By Peter Jeff
The Leadership Mints Guy
Here’s an idea to take more command over your public speaking skills. Reading time: 5:34
Speak very s-l-o-w-l-y and people will listen more attentively to you, observes actor Kirk Douglas who suffered a stroke in his 80s that forced his slower paced speech.
The most effective leaders know that pacing intensifies listening in much the same way classical music paces progressively to a crescendo. Martin Luther King Jr. brilliantly paced his “I Have a Dream” speech. He started at 90 words a minute (well below conversational pace of 140 words a minute). Then he concluded at a passionate 150 words per minute.
Radio commentator Walter Winchell commanded attention with his staccato paced news delivery, gushing at twice the normal rate of speech —more than 237 words a minute—often without a breath for 20 seconds.
The staccato voice of a passionate speaker can then be heard even faster, almost as fast as the violinist who plays 2,528 consecutive sixteenth notes for 158 measures in Ravel’s Sonata for violin.
Whew! Meanwhile radio commentator Paul Harvey was famous for his ever-changing syncopated delivery peppered with pregnant pauses and abrupt topic changes that attracted millions of listeners for more than 50 years on ABC Radio.
Silence Can Be Deafening
Paul Harvey leveraged the power of the pregnant pause: “GOOD…..DAY.” The silent interval can be deafening.
The pause heightens interest in the words to follow. With the pregnant pause, you can surprise your audience much like the long pause in composer Joseph Haydn’s Symphony No. 94. In the 16th measure of the second movement, there is only one sound, a single loud chord that SURPRISES the audience and gives it its namesake, The Surprise Symphony.
Pull a Haydn. Surprise your audience. With the pacing of your voice. From staccato. To silence. To surprise. That’s what the most effective leaders do from the podium.
Let’s study the deliberate pacing of three famous speakers: Martin Luther King Jr., President John Kennedy and President Barack Obama.
“I Have a Dream”
On August 28, 1963 Martin Luther King simmered his ideas in a crockpot. He spoke for less than 90 words per minute for seven of his 16 minutes of his speech. In fact, the first two minutes of his speech he averaged only 80 words per minute, well below the 125 words per minute average pace. In fact, Dr. King averaged 100 words per minute over the 16 minutes.
Slow and deliberate pacing, especially at the beginning of a speech, makes the periodic bursts of passionate speech seem even more poignant, more intense, more memorable.
But Dr. King accelerated his pacing from 99 words in the 13th minute to 119 and 157 words in each of the next two minutes when he began his famous reiteration:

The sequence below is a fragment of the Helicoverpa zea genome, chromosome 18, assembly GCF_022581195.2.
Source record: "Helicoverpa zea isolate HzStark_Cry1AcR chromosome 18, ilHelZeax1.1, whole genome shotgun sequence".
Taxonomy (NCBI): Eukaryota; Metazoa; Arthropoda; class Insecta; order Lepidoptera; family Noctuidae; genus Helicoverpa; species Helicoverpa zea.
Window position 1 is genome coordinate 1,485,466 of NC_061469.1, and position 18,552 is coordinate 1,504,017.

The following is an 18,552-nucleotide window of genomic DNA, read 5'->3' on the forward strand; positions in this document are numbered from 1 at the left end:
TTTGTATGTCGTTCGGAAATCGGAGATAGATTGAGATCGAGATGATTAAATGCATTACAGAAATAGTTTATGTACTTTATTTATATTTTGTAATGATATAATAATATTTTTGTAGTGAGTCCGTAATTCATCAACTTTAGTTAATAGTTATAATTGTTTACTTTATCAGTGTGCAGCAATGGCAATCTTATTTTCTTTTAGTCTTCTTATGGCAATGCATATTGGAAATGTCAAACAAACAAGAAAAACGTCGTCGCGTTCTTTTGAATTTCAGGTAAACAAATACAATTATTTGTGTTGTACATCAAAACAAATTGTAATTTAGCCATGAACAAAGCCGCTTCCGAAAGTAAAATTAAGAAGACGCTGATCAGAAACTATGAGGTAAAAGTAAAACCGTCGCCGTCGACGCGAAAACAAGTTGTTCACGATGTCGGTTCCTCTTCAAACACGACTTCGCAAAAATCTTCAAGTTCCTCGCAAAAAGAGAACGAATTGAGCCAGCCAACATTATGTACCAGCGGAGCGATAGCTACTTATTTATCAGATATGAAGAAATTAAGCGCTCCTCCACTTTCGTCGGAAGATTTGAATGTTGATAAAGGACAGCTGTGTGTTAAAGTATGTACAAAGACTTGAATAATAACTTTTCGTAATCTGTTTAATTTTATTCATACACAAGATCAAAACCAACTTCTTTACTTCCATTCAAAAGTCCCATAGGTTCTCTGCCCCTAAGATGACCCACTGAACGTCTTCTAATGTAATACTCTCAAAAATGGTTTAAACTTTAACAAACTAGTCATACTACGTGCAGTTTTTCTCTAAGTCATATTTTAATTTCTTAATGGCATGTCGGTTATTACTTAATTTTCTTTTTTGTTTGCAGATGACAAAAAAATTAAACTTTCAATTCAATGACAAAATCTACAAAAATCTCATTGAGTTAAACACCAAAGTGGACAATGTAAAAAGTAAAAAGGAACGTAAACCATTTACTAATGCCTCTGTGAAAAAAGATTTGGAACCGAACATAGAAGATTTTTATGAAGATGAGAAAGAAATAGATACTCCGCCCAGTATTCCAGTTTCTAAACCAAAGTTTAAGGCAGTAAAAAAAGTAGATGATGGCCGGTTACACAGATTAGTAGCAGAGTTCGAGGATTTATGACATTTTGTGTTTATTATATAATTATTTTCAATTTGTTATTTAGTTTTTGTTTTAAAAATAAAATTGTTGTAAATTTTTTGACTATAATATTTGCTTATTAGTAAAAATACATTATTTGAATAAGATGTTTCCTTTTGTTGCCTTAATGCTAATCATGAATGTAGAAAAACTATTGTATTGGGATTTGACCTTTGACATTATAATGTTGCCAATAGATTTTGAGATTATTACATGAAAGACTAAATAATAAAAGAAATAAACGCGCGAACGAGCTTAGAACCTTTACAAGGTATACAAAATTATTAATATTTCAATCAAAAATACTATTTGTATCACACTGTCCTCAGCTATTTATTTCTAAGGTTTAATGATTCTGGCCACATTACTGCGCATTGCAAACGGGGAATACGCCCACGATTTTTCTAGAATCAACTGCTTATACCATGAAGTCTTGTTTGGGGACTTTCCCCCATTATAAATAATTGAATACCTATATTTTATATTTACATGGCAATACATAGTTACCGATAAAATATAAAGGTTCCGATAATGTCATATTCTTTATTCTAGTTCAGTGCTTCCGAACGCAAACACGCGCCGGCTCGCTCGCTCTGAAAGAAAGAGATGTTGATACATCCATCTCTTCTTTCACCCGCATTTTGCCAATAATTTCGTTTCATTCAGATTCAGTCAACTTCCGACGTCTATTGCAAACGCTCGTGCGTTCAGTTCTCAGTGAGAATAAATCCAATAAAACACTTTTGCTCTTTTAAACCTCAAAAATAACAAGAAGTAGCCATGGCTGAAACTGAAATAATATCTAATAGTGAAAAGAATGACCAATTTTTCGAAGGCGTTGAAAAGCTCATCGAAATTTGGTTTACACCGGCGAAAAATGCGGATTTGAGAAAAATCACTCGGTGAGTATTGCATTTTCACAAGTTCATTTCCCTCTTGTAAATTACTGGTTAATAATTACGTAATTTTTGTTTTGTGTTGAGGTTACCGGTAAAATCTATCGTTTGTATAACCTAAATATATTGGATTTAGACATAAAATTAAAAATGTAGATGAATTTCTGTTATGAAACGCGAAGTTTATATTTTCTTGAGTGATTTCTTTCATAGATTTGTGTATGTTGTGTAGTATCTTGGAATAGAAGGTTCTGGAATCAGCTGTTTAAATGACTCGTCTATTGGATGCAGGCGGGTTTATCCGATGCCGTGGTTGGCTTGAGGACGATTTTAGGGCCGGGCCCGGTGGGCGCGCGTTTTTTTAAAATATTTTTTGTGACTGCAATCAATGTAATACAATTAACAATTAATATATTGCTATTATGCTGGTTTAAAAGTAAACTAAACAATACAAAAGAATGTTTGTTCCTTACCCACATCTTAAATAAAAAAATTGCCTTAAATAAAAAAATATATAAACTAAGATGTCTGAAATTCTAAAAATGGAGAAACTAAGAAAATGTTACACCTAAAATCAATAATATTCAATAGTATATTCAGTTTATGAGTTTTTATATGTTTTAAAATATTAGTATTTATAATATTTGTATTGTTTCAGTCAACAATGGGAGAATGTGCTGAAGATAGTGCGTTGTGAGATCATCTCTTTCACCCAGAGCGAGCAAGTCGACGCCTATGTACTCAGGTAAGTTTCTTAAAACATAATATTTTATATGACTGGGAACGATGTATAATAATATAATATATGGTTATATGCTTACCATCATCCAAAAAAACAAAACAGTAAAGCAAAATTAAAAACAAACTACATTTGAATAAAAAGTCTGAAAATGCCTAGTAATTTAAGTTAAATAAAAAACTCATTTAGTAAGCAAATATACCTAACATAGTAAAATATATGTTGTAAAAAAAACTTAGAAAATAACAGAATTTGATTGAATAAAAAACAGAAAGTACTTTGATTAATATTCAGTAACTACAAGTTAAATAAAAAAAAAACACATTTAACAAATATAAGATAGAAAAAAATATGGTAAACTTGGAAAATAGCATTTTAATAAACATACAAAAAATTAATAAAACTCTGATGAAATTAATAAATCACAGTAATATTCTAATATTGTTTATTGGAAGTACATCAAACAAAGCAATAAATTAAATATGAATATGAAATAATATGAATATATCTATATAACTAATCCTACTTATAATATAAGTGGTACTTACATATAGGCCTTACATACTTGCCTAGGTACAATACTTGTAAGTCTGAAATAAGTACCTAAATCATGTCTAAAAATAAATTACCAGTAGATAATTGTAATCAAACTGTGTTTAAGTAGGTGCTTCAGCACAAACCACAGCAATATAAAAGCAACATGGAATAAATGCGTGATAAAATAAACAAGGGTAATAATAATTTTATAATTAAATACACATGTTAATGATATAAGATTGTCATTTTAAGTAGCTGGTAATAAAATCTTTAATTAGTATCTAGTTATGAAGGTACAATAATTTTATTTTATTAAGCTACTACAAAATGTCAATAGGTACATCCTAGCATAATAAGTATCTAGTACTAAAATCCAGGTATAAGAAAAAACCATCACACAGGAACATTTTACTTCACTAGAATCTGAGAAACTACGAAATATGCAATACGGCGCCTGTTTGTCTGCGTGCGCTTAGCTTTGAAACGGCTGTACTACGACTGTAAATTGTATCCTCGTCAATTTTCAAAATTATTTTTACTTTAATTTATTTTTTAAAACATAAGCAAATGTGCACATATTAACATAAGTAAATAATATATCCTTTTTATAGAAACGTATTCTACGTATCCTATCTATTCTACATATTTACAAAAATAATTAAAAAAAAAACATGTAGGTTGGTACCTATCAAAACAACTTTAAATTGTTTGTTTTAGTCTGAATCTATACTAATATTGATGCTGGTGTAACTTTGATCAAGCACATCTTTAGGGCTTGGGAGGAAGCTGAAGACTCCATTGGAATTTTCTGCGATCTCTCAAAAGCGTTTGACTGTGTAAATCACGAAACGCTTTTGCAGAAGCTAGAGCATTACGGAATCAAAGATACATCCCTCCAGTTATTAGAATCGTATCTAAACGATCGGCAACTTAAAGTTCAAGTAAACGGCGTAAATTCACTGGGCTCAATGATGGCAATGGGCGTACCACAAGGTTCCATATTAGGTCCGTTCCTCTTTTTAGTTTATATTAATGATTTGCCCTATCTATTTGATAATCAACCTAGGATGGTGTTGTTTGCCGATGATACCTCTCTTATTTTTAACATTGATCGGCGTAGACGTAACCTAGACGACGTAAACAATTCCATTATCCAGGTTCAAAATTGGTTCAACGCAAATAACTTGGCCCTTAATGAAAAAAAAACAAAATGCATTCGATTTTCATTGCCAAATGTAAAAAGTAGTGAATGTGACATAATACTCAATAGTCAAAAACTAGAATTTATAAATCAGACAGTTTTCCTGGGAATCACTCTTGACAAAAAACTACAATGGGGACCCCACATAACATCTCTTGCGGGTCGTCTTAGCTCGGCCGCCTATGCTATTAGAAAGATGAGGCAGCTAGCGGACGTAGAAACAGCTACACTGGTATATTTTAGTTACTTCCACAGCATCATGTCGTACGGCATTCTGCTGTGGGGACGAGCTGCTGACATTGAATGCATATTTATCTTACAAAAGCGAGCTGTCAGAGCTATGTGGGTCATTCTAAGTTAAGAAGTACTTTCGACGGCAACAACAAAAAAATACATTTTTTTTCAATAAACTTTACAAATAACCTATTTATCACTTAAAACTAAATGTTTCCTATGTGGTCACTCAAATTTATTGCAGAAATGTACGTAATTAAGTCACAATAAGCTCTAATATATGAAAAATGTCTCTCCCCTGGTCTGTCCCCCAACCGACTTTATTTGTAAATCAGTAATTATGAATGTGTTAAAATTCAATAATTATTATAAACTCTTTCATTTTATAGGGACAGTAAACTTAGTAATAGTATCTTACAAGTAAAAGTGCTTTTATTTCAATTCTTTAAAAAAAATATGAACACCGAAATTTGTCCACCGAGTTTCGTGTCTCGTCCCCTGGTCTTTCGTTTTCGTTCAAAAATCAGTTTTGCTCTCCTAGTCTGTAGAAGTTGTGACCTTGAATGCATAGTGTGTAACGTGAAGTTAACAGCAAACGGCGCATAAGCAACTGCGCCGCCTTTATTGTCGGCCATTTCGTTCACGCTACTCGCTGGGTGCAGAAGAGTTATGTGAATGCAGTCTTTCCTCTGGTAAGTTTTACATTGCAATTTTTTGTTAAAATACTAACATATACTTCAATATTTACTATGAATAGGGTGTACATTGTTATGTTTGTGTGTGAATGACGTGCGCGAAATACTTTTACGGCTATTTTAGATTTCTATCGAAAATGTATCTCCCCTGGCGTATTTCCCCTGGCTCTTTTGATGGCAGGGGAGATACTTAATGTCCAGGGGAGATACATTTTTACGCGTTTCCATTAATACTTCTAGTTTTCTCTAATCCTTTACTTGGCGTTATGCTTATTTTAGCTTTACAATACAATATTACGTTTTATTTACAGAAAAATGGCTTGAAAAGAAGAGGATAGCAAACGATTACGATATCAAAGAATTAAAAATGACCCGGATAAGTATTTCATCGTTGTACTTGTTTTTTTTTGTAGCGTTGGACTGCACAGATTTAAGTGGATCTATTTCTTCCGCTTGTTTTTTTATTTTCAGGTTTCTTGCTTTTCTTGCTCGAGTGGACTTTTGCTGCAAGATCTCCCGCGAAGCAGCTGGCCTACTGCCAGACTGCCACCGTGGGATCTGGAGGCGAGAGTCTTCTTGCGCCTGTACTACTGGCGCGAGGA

“Let freedom ring from the heightening Alleghenies of Pennsylvania.
Let freedom ring from the snow capped Rockies of Colorado.
Let freedom ring from the curvaceous slopes of California.
But not only that: Let freedom ring from Stone Mountain of Georgia.
Let freedom ring from Lookout Mountain of Tennessee…..”
Pacing is powerfully persuasive.
“So let us begin anew”
On January 20, 1961, John F. Kennedy began his inaugural address with slow and deliberate pace. He averaged 90 words a minute for the first three minutes. He accelerated his pace to 116 words per minute at the eight-minute mark, sparking his call to action with a greater sense of urgency in the following passage:
“So let us begin anew—remembering on both sides
that civility is not a sign of weakness,
and sincerity is always subject to proof.
Let us never negotiate out of fear.
But let us never fear to negotiate.
Let both sides explore what problems unite us
instead of belaboring those problems which divide us.
Let both sides, for the first time,
formulate serious and precise proposals for the inspection
and control of arms—
and bring the absolute power to destroy
other nations under the absolute control of all nations.”
It is instructive to note that Kennedy slowed his pace down from 99 words per minute to 76 words per minute just before unleashing his 116-word per minute pacing in “So let us begin a new….” To put that accelerated pace in more perspective, consider that Kennedy averaged 97 words per minute throughout his 14 minute inaugural. Pacing is powerfully persuasive.
“Yes we can”
On February 12, 2008, Barack Obama’s speech after winning the Virginia Primary demonstrated the same crock pot simmering of ideas in the opening two minutes when he averaged 94 words per minute. (Waiting for the applause to subside accounted for less than 10 seconds in these first 120 seconds.) In the eighth minute of his speech he slowed in down even more: he spoke for 56 words per minute. Obama averaged 106 words per minute over the first 12 minutes of the speech.
But then in the second half of his speech he averaged 136 words per minute, including gusts of 161 words per minute at the 18 minute mark and 161 words per minute in the last minute. The slower opening made his verbal eruption at the conclusion that much more exhilarating. Pacing is powerfully persuasive.
So the next time you take command of a podium, remember to pace yourself. More powerfully. And more persuasively.
Pace your speech to keep your leadership thinking in mint condition.
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Filed under: Public Speaking | Tagged: Barack Obama, how to get an audience to listen, how to make them listen, John F. Kennedy, Joseph Haydn, Kirk Douglas, Martin Luther King, pacing your speech, Paul Harvey, silence in public speaking, Walter Winchell, Words per minute |